Basra, the second-largest city in Iraq, could be mostly underwater by 2050. If that happens, the effects could be felt well beyond Iraq’s borders, according to John Castellaw, a retired Marine Corps lieutenant general who was chief of staff for United States Central Command during the Iraq War.
Further loss of land to rising waters there “threatens to drive further social and political instability in the region, which could reignite armed conflict and increase the likelihood of terrorism,” said General Castellaw, who is now on the advisory board of the Center for Climate and Security, a research and advocacy group in Washington.
“So this is far more than an environmental problem,” he said. “It’s a humanitarian, security and possibly military problem too.”
Read the full sea level rise study here.
The US Embassy in Baghdad, Iraq recently issued stern warnings about the possible breach of the Mosul Dam, stating that the “Mosul Dam faces a serious and unprecedented risk of catastrophic failure with little warning.” This is in the aftermath of the August 2014 “Battle for Mosul Dam” over control of the dam between Islamic State of Iraq and the Levant (ISIL) and Kurdish Peshmerga forces who were supported by Iraqi troops and US-led Coalition airstrikes. Now the risk is not just control of the dam by ISIL, but the inability to continue maintenance and regular running of the dam. This is a stark look at how resources like water face additional stresses during times of increased state fragility, instability, conflict and a changing climate (more on that here). (more…)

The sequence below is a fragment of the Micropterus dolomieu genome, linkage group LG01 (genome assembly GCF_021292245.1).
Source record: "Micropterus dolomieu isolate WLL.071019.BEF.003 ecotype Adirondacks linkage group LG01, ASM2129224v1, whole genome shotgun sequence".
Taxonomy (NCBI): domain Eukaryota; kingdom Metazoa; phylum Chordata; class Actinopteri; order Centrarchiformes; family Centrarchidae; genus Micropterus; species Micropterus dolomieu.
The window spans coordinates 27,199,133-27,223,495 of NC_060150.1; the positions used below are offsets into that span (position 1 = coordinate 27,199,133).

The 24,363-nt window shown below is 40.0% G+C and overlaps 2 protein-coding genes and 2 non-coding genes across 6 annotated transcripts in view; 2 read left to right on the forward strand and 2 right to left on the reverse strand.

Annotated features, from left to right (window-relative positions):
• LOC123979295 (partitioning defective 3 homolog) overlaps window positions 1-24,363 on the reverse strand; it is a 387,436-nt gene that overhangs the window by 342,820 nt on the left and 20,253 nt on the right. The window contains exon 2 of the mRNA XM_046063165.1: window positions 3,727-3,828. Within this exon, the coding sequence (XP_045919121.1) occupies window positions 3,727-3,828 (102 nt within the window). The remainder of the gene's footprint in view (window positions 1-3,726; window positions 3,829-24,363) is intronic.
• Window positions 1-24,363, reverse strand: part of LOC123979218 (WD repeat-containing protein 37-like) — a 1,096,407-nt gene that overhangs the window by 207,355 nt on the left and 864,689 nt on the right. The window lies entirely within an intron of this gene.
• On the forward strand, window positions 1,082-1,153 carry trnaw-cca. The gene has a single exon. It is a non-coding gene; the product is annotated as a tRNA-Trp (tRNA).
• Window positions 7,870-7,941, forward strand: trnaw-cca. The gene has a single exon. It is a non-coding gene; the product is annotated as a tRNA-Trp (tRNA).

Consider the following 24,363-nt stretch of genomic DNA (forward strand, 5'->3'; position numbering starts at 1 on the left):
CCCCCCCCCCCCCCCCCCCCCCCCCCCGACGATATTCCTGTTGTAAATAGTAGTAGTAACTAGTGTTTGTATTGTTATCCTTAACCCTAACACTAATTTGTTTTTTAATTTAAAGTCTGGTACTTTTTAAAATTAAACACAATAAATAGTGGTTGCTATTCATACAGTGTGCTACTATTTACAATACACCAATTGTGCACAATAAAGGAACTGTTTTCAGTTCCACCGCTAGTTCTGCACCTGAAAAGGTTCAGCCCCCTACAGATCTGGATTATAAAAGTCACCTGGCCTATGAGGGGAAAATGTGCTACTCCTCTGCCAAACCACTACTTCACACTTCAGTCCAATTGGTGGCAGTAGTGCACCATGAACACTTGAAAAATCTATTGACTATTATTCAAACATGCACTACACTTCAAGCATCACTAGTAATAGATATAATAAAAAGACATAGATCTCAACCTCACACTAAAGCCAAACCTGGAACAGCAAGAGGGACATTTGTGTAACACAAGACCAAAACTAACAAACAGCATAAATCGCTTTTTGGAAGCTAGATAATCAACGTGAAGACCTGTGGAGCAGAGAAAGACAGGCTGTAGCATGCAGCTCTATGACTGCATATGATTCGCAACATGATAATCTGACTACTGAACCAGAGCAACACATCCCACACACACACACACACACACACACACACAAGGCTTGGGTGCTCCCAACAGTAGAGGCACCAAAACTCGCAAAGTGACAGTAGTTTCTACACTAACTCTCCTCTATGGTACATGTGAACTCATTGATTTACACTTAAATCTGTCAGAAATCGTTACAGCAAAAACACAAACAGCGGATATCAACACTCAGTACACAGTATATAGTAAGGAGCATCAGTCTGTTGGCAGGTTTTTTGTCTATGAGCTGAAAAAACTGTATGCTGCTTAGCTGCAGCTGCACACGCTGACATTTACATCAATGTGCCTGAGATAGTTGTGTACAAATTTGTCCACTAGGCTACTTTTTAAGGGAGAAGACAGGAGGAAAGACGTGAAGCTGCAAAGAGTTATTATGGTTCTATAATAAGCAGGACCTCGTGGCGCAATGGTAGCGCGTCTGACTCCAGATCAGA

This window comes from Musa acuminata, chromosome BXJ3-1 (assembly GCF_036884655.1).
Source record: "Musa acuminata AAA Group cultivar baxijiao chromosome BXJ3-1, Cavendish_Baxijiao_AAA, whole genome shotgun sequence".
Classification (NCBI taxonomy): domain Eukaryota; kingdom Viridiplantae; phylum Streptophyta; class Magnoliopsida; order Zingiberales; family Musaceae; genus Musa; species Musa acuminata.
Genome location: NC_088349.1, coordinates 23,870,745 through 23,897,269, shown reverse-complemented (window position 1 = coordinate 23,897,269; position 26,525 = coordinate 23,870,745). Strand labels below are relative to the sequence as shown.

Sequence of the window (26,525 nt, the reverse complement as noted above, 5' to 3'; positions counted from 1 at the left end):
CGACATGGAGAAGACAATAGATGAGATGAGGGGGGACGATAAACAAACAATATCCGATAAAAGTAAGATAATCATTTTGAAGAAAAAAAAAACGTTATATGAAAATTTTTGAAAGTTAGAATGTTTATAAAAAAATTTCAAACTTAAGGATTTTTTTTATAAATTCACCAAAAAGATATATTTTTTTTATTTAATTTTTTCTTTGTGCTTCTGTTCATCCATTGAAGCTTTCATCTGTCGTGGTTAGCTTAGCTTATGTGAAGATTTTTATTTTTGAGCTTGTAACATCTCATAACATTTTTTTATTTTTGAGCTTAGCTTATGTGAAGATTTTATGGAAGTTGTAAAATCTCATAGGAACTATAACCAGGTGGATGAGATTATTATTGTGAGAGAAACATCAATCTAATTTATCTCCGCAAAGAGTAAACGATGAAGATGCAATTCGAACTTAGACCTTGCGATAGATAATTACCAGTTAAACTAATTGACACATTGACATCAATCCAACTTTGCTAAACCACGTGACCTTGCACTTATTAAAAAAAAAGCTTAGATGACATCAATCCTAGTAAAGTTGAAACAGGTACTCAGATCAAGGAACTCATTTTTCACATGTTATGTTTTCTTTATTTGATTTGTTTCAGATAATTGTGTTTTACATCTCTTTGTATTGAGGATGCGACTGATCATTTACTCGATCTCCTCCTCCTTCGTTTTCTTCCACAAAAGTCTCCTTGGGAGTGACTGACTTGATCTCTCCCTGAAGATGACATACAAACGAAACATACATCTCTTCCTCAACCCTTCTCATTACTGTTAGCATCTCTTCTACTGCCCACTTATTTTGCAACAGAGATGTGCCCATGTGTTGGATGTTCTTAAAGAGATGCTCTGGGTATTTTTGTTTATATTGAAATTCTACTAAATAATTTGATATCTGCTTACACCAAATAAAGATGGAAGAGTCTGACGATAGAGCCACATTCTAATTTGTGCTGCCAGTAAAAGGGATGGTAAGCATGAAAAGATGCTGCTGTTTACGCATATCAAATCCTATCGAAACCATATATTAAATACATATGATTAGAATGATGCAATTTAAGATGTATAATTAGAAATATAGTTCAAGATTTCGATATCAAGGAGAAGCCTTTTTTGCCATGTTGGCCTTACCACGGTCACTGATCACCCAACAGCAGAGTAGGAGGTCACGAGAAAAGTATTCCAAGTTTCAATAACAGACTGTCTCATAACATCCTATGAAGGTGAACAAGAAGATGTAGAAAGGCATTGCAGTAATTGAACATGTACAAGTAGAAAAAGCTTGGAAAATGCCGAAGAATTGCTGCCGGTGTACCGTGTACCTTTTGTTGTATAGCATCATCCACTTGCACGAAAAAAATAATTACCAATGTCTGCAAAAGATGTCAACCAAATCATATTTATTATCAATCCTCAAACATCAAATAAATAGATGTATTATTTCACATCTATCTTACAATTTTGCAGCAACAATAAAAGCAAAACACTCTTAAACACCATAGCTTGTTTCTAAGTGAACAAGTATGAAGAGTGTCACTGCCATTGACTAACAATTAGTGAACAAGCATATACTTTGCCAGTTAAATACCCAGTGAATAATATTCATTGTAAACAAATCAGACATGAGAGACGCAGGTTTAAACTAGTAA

Thomas Friedman Cites the Center for Climate and Security on Extreme Weather in the Middle East and South Asia
New York Times columnist and Pulitzer Prize winner Thomas Friedman published an Op-ed today, “The World’s Hot Spot,” about the extreme heat waves plaguing the Middle East and South Asia, including Iran (citing AccuWeather’s Anthony Sagliani who stated that a July 31 reading in the Iranian city of Bandar Mahshahr was ‘…one of the most incredible temperature observations I have ever seen, and it is one of the most extreme readings ever in the world.’) The column explores political protests and sweeping changes in government, particularly in Iraq, which followed from the perceived inadequate response to the heat wave, and asks questions about whether or not enough attention is being paid to climatic events by the region’s political leaders.
Friedman cited the Center for Climate and Security’s Francesco Femia and Caitlin Werrell, regarding how climate stresses are measured against other security risks, as well as how such extreme events can place significant strains on the social contract between governments and their respective publics. The full citation: (more…)